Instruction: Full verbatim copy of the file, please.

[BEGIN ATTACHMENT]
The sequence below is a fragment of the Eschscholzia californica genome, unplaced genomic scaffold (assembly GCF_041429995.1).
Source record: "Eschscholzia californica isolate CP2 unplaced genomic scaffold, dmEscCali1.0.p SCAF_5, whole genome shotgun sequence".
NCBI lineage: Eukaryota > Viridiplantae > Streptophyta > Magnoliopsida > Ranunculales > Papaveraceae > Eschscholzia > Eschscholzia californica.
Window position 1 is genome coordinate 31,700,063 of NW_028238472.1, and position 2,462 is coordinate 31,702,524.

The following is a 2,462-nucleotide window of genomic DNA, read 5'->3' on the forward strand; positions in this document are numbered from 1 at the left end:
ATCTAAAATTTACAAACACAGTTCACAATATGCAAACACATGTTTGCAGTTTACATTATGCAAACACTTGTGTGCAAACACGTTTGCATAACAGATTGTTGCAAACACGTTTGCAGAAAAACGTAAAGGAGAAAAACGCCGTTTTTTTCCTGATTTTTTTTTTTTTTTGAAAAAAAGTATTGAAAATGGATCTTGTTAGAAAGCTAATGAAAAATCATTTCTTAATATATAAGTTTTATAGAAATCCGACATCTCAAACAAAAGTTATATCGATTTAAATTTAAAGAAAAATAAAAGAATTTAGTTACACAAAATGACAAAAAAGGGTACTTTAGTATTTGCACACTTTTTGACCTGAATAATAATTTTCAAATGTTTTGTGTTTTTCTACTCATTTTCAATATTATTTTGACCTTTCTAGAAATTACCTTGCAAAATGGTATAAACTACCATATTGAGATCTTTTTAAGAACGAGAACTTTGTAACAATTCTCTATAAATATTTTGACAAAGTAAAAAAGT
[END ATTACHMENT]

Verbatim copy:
The sequence below is a fragment of the Eschscholzia californica genome, unplaced genomic scaffold (assembly GCF_041429995.1).
Source record: "Eschscholzia californica isolate CP2 unplaced genomic scaffold, dmEscCali1.0.p SCAF_5, whole genome shotgun sequence".
NCBI lineage: Eukaryota > Viridiplantae > Streptophyta > Magnoliopsida > Ranunculales > Papaveraceae > Eschscholzia > Eschscholzia californica.
Window position 1 is genome coordinate 31,700,063 of NW_028238472.1, and position 2,462 is coordinate 31,702,524.

The following is a 2,462-nucleotide window of genomic DNA, read 5'->3' on the forward strand; positions in this document are numbered from 1 at the left end:
ATCTAAAATTTACAAACACAGTTCACAATATGCAAACACATGTTTGCAGTTTACATTATGCAAACACTTGTGTGCAAACACGTTTGCATAACAGATTGTTGCAAACACGTTTGCAGAAAAACGTAAAGGAGAAAAACGCCGTTTTTTTCCTGATTTTTTTTTTTTTTTGAAAAAAAGTATTGAAAATGGATCTTGTTAGAAAGCTAATGAAAAATCATTTCTTAATATATAAGTTTTATAGAAATCCGACATCTCAAACAAAAGTTATATCGATTTAAATTTAAAGAAAAATAAAAGAATTTAGTTACACAAAATGACAAAAAAGGGTACTTTAGTATTTGCACACTTTTTGACCTGAATAATAATTTTCAAATGTTTTGTGTTTTTCTACTCATTTTCAATATTATTTTGACCTTTCTAGAAATTACCTTGCAAAATGGTATAAACTACCATATTGAGATCTTTTTAAGAACGAGAACTTTGTAACAATTCTCTATAAATATTTTGACAAAGTAAAAAAGT